So recently, when guest speaking at a college creative writing class, I was asked for ten writing tips I’d like to pass along to students. My first impulse was to run screaming from the building, but, when I thought more about it, I realized that the one sure thing I’ve gained in knowledge is an understanding of my own writing process, something I didn’t have a clue about while working on my first two novels.

Today, I thought I’d pass those tips along. I’m not suggesting you adopt them, just telling you what works for me.  After you read, I hope you’ll share some tips of your own.

1. Ask the question, but don’t necessarily answer it: “What if?” is almost always the question that inspires my stories. As I work, I usually find that this initial, situational question leads to a deeper, more philosophical one, which becomes the theme of the novel. I don’t try to answer that deeper question. I don’t presume that I could. I hate to see the ego of the writer in a story, and I’m not fond of stories that tie things up too neatly.  Certainly plot must be resolved and characters must arc, but I believe that writing and reading are collaborative, and I leave the larger question for my readers to answer for themselves.

2. Write a mess of a first draft and never show it to anyone:  The initial pages I write are almost always discarded, but somewhere among them, I discover the beginning of my story. The first draft is where I begin to hear the voice of the main character and allow myself to follow her for a while, never knowing where she might lead. If I thought I had to show those pages to anyone, I’d probably stop writing. I think first drafts should be messy, like finger painting. When I finally finish the book, I burn them. [Read more…]

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About Brunonia Barry

Brunonia Barry studied literature and creative writing at Green Mountain college in Vermont and at the University of New Hampshire, and was one of the founding members of the Portland Stage Company. She's the first American Writer to win the Woman’s International Fiction Festival’s Baccante Award. Her first novel, The Lace Reader, a New York Times and international bestseller, was translated into more than 30 languages. Her second novel, The Map of True Places released in May, 2010.

Why Do You Write?

Surreal writer
© Yulia Popkova (iStockPhoto)

I turned in my third novel on April 12th after a six-month extension that required nights, weekends, and workdays that often began at 4AM. To say I was burned out would be putting it mildly. Fried, torched, or incinerated were better words for my condition. This one got me, on every level and to my core. The morning after I turned in the manuscript, I stood at the mirror brushing my teeth and barely recognizing the exhausted woman who stared back at me.

And two questions came to mind: Do you really want to do this again? Why do you write?

I had no answers. Instead, I saw a fleeting image within the reflection, a glimpse of one of the characters from my just finished manuscript. Rose is a schizophrenic homeless woman who “sees” music. She isn’t my protagonist, but she is the character who has stayed with me, the one who has most touched my soul.

I often joke that I am a  “method writer,” and that was truer with this book than with any other. To get into the head of my characters, I try to become them, to walk in their shoes, sometimes for many days at a time. A writer friend has called this “empathy taken to the extreme,” implying that it might not be an entirely healthy practice. In the case of Rose, I cannot disagree. But each writer has a process, and this is mine. Generally, I like becoming my characters. When a story is finished, I want them to remain. They have become friends.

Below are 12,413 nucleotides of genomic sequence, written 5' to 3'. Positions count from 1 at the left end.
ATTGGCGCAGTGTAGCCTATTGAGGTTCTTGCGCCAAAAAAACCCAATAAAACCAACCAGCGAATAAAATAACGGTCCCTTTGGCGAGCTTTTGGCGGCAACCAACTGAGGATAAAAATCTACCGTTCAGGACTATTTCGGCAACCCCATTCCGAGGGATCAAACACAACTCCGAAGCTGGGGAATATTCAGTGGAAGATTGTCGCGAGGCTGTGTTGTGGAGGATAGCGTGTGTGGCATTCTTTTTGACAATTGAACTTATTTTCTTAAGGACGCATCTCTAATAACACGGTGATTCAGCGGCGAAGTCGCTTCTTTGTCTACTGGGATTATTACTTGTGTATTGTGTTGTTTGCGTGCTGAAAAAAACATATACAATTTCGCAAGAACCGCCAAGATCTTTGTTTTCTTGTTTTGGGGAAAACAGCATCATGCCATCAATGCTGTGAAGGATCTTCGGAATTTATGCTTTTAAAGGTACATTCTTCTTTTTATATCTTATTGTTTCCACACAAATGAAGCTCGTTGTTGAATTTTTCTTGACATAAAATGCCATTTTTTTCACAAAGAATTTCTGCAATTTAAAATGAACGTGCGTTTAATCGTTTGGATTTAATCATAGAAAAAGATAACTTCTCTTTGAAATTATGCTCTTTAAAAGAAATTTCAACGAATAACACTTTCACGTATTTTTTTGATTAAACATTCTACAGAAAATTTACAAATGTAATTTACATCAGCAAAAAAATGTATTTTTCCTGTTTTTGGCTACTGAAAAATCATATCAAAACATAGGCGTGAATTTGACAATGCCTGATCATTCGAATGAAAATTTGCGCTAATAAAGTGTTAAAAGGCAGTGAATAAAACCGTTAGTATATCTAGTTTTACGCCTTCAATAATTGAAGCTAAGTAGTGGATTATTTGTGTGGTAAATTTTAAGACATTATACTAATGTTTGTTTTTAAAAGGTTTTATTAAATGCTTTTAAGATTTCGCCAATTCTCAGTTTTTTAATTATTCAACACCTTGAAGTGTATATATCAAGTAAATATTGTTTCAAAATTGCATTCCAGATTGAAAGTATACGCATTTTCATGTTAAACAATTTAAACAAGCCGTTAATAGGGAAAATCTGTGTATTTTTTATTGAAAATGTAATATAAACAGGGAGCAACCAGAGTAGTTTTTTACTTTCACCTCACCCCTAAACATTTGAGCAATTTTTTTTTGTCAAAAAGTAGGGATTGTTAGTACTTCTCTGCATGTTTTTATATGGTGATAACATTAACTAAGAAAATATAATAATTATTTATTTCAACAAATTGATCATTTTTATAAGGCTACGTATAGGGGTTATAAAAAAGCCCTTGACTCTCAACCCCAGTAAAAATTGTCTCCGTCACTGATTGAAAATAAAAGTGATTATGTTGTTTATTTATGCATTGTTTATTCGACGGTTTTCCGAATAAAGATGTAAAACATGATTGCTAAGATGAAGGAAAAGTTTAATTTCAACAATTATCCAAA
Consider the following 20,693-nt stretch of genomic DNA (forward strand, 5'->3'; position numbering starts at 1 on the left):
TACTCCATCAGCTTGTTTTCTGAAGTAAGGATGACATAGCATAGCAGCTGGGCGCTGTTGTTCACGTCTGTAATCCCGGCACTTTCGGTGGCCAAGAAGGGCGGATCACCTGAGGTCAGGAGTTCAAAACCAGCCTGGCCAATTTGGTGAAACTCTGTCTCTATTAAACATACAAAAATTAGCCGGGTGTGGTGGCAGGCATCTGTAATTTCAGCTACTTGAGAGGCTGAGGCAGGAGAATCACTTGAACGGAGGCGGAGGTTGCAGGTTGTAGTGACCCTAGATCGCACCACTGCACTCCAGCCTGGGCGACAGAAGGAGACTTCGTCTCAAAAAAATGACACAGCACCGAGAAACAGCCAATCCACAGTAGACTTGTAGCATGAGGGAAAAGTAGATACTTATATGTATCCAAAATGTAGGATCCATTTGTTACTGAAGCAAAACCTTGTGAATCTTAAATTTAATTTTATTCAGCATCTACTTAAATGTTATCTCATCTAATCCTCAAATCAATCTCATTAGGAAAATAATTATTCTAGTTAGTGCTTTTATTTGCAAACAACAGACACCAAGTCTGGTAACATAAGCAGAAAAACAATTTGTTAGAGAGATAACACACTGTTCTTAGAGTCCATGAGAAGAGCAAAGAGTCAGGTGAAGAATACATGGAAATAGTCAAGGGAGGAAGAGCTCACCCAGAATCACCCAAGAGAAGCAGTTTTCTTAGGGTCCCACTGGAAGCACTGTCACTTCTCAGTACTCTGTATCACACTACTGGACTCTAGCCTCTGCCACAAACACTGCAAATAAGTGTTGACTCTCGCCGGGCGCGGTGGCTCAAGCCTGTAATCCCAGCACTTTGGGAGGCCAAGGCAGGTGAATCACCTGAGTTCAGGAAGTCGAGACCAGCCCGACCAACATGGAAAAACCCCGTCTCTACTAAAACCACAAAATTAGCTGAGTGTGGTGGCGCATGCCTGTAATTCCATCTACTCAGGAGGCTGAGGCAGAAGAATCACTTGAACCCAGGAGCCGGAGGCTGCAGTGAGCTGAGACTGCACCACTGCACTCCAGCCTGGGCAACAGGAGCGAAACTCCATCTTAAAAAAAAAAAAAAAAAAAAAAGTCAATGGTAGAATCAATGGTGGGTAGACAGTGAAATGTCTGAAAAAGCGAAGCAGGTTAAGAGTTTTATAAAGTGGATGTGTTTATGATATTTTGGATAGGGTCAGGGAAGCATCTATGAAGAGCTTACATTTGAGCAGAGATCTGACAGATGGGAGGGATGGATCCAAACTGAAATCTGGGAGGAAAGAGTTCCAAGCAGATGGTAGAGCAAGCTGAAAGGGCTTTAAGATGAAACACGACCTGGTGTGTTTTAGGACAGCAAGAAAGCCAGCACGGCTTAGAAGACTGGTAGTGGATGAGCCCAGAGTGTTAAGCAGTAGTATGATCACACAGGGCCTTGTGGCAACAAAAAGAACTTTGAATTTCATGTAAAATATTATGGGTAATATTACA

To which even I would reply, “You really have to get out more, Brunonia.” True enough. And I’m trying to do just that. But when I go out into the world after finishing a book, at least at first, my characters go with me. Rose certainly did. I have found her to be one of the most compelling and authentic characters I’ve yet written, and I not only want to keep parts of her with me always, but I realize that it is inevitable that she will stay. Rose isn’t going anywhere. She has been internalized. The results have left me with the residual appearance of a woman who has seen too much of the street for people to be entirely comfortable around. [Read more…]

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About Brunonia Barry

Brunonia Barry studied literature and creative writing at Green Mountain college in Vermont and at the University of New Hampshire, and was one of the founding members of the Portland Stage Company. She's the first American Writer to win the Woman’s International Fiction Festival’s Baccante Award. Her first novel, The Lace Reader, a New York Times and international bestseller, was translated into more than 30 languages. Her second novel, The Map of True Places released in May, 2010.

When It Absolutely, Positively Isn’t Ready

DeadlineswebPosted on the file cabinet next to my desk is a refrigerator magnet someone bought me with a quote from Douglas Adams that reads: “I love deadlines. I love the wooshing sound they make as they fly by.”

I only wish that sentiment was mine. The fact is, I hate deadlines. Though I understand the benefits, they weigh upon my soul. The thought of NaNoWriMo fills me with dread. I wish the best of luck to all of you who are working so hard this month. I see the benefits, but I will probably never participate. For me, deadlines are the stuff of nightmares. Growing up, I was the kind of girl who couldn’t enjoy a bit of fun until all my homework was finished. That’s not to say that I always did my homework before going out, just that I could never really let go if I knew I had assignments waiting. I still have dreams that I had to relinquish my high school diploma because they found out I had not turned in a social studies paper in tenth grade.  I know, some sort of therapy might help, but, most of the time, my obsessive nature works for me. Especially when it comes to deadlines.

Until recently, I have never missed a deadline, self-imposed or publisher mandated. That doesn’t mean I get things done early. I will hold a manuscript until the last minute, rereading and polishing until it is torn from my hands. I made the two-year deadline to my last book by only forty minutes.

But, on August 31st, I missed a deadline. [Read more…]

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About Brunonia Barry

Brunonia Barry studied literature and creative writing at Green Mountain college in Vermont and at the University of New Hampshire, and was one of the founding members of the Portland Stage Company. She's the first American Writer to win the Woman’s International Fiction Festival’s Baccante Award. Her first novel, The Lace Reader, a New York Times and international bestseller, was translated into more than 30 languages. Her second novel, The Map of True Places released in May, 2010.